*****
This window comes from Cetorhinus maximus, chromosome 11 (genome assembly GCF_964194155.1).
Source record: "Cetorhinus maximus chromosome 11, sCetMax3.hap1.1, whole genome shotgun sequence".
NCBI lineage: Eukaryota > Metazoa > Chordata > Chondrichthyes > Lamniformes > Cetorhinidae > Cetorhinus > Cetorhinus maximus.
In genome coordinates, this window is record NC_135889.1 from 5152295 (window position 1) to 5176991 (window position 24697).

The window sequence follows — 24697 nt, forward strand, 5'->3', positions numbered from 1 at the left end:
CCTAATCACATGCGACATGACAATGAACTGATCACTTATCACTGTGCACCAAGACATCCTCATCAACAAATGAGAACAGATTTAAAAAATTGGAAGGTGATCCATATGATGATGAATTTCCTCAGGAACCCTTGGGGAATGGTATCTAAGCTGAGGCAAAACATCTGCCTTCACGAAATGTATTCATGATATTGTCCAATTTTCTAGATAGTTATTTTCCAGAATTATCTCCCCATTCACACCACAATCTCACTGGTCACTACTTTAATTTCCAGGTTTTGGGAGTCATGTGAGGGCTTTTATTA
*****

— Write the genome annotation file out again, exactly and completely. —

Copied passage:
This window comes from Cetorhinus maximus, chromosome 11 (genome assembly GCF_964194155.1).
Source record: "Cetorhinus maximus chromosome 11, sCetMax3.hap1.1, whole genome shotgun sequence".
NCBI lineage: Eukaryota > Metazoa > Chordata > Chondrichthyes > Lamniformes > Cetorhinidae > Cetorhinus > Cetorhinus maximus.
In genome coordinates, this window is record NC_135889.1 from 5152295 (window position 1) to 5176991 (window position 24697).

The window sequence follows — 24697 nt, forward strand, 5'->3', positions numbered from 1 at the left end:
CCTAATCACATGCGACATGACAATGAACTGATCACTTATCACTGTGCACCAAGACATCCTCATCAACAAATGAGAACAGATTTAAAAAATTGGAAGGTGATCCATATGATGATGAATTTCCTCAGGAACCCTTGGGGAATGGTATCTAAGCTGAGGCAAAACATCTGCCTTCACGAAATGTATTCATGATATTGTCCAATTTTCTAGATAGTTATTTTCCAGAATTATCTCCCCATTCACACCACAATCTCACTGGTCACTACTTTAATTTCCAGGTTTTGGGAGTCATGTGAGGGCTTTTATTA